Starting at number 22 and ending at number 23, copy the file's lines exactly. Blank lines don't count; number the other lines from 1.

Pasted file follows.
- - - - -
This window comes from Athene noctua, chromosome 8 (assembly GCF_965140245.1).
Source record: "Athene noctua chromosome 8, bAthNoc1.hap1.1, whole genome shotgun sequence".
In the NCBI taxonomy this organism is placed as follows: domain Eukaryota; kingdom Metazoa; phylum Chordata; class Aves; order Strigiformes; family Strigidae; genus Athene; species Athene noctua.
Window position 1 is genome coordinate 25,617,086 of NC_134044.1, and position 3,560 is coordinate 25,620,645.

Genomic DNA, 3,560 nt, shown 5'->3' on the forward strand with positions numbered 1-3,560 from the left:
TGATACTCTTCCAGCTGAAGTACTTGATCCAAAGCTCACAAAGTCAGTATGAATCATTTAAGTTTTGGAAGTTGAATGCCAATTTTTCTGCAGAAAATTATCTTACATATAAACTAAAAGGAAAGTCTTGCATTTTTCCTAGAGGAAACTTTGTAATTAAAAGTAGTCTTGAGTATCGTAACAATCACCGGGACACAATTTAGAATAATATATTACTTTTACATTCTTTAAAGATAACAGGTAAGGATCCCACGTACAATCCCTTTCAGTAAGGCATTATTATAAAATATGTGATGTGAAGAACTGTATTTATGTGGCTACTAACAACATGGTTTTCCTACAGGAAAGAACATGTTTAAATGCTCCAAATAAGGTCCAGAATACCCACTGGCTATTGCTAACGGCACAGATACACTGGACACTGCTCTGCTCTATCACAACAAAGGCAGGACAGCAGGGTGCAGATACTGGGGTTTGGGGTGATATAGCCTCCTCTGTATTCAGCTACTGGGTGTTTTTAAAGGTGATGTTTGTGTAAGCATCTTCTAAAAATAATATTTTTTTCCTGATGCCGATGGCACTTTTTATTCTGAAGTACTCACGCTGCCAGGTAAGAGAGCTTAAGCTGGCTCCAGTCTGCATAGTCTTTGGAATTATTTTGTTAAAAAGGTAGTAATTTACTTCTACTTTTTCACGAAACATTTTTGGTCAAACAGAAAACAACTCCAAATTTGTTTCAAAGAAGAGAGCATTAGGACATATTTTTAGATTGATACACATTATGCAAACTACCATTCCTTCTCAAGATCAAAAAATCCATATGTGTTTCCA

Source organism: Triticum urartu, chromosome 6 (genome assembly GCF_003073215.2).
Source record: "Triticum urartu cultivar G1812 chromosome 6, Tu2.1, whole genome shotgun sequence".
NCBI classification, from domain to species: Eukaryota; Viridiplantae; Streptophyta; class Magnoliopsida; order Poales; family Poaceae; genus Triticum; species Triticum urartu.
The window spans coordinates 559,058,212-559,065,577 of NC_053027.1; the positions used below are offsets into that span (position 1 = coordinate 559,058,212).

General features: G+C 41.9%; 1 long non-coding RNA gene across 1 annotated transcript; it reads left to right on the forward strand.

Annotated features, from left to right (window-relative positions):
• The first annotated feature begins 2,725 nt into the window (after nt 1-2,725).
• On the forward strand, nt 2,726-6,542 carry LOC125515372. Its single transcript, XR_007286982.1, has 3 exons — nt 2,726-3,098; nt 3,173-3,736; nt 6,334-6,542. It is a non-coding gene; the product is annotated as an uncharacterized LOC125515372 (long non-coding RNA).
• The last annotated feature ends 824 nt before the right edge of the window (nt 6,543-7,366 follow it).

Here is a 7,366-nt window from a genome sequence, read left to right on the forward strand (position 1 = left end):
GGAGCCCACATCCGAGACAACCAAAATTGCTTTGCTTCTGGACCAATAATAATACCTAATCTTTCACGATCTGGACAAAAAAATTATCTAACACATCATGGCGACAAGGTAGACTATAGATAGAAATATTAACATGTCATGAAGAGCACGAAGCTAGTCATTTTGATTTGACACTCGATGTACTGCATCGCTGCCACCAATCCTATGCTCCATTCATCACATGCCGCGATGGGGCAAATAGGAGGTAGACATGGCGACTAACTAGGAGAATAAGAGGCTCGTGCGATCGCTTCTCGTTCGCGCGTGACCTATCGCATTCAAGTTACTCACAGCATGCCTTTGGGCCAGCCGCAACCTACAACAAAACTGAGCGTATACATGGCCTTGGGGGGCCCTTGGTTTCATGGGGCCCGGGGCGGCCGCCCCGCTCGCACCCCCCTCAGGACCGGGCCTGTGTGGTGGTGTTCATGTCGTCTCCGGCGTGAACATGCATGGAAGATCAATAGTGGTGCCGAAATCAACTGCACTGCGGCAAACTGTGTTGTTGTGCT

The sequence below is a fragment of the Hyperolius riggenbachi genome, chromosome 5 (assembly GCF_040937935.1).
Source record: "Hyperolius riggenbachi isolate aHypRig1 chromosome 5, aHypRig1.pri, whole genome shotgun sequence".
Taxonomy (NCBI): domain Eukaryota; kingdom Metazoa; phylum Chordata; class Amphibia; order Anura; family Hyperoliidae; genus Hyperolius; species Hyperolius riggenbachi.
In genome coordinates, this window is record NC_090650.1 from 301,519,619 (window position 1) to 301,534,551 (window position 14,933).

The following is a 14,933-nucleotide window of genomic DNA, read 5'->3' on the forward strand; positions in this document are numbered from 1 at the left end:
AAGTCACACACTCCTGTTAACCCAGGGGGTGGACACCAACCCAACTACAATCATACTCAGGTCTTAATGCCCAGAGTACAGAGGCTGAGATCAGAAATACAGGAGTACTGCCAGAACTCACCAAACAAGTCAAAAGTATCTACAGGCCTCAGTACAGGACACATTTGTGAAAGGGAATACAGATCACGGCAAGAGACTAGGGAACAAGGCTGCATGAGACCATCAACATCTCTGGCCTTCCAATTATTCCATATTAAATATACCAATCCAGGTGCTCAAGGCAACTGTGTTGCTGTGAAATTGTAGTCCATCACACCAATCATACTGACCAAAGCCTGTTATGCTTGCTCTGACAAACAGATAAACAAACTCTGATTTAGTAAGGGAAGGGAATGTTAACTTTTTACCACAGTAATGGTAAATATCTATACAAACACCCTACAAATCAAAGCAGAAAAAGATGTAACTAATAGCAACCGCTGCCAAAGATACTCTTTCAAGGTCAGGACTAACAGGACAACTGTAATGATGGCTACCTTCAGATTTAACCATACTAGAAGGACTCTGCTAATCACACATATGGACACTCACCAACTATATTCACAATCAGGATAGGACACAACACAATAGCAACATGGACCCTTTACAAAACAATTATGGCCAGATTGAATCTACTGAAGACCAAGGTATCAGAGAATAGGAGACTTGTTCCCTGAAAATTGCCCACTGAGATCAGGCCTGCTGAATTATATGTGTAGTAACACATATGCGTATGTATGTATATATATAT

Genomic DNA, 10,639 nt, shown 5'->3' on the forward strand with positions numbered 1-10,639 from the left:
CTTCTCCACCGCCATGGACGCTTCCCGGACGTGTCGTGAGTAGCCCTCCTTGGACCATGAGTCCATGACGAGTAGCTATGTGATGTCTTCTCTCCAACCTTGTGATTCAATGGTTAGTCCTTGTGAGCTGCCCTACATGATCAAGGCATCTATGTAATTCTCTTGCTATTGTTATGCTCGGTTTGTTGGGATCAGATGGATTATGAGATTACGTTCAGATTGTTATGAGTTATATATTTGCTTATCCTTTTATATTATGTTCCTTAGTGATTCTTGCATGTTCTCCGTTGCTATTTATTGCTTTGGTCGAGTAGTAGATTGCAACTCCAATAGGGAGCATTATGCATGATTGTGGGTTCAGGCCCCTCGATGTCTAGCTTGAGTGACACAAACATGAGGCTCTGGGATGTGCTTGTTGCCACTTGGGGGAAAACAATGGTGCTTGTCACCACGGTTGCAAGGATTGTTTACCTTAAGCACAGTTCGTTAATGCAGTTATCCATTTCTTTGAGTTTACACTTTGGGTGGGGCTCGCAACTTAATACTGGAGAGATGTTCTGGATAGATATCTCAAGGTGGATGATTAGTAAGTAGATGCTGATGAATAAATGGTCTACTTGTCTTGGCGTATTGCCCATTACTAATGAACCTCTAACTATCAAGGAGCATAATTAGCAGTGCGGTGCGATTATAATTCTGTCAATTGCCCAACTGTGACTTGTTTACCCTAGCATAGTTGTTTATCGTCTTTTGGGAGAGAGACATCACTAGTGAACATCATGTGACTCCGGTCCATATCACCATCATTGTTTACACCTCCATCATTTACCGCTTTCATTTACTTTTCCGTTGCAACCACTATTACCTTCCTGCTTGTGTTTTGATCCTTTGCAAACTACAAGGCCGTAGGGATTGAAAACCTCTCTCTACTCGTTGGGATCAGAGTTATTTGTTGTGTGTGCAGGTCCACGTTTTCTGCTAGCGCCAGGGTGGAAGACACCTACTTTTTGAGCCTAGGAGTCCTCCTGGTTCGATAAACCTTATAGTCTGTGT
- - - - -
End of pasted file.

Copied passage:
The following is a 14,933-nucleotide window of genomic DNA, read 5'->3' on the forward strand; positions in this document are numbered from 1 at the left end:
AAGTCACACACTCCTGTTAACCCAGGGGGTGGACACCAACCCAACTACAATCATACTCAGGTCTTAATGCCCAGAGTACAGAGGCTGAGATCAGAAATACAGGAGTACTGCCAGAACTCACCAAACAAGTCAAAAGTATCTACAGGCCTCAGTACAGGACACATTTGTGAAAGGGAATACAGATCACGGCAAGAGACTAGGGAACAAGGCTGCATGAGACCATCAACATCTCTGGCCTTCCAATTATTCCATATTAAATATACCAATCCAGGTGCTCAAGGCAACTGTGTTGCTGTGAAATTGTAGTCCATCACACCAATCATACTGACCAAAGCCTGTTATGCTTGCTCTGACAAACAGATAAACAAACTCTGATTTAGTAAGGGAAGGGAATGTTAACTTTTTACCACAGTAATGGTAAATATCTATACAAACACCCTACAAATCAAAGCAGAAAAAGATGTAACTAATAGCAACCGCTGCCAAAGATACTCTTTCAAGGTCAGGACTAACAGGACAACTGTAATGATGGCTACCTTCAGATTTAACCATACTAGAAGGACTCTGCTAATCACACATATGGACACTCACCAACTATATTCACAATCAGGATAGGACACAACACAATAGCAACATGGACCCTTTACAAAACAATTATGGCCAGATTGAATCTACTGAAGACCAAGGTATCAGAGAATAGGAGACTTGTTCCCTGAAAATTGCCCACTGAGATCAGGCCTGCTGAATTATATGTGTAGTAACACATATGCGTATGTATGTATATATATAT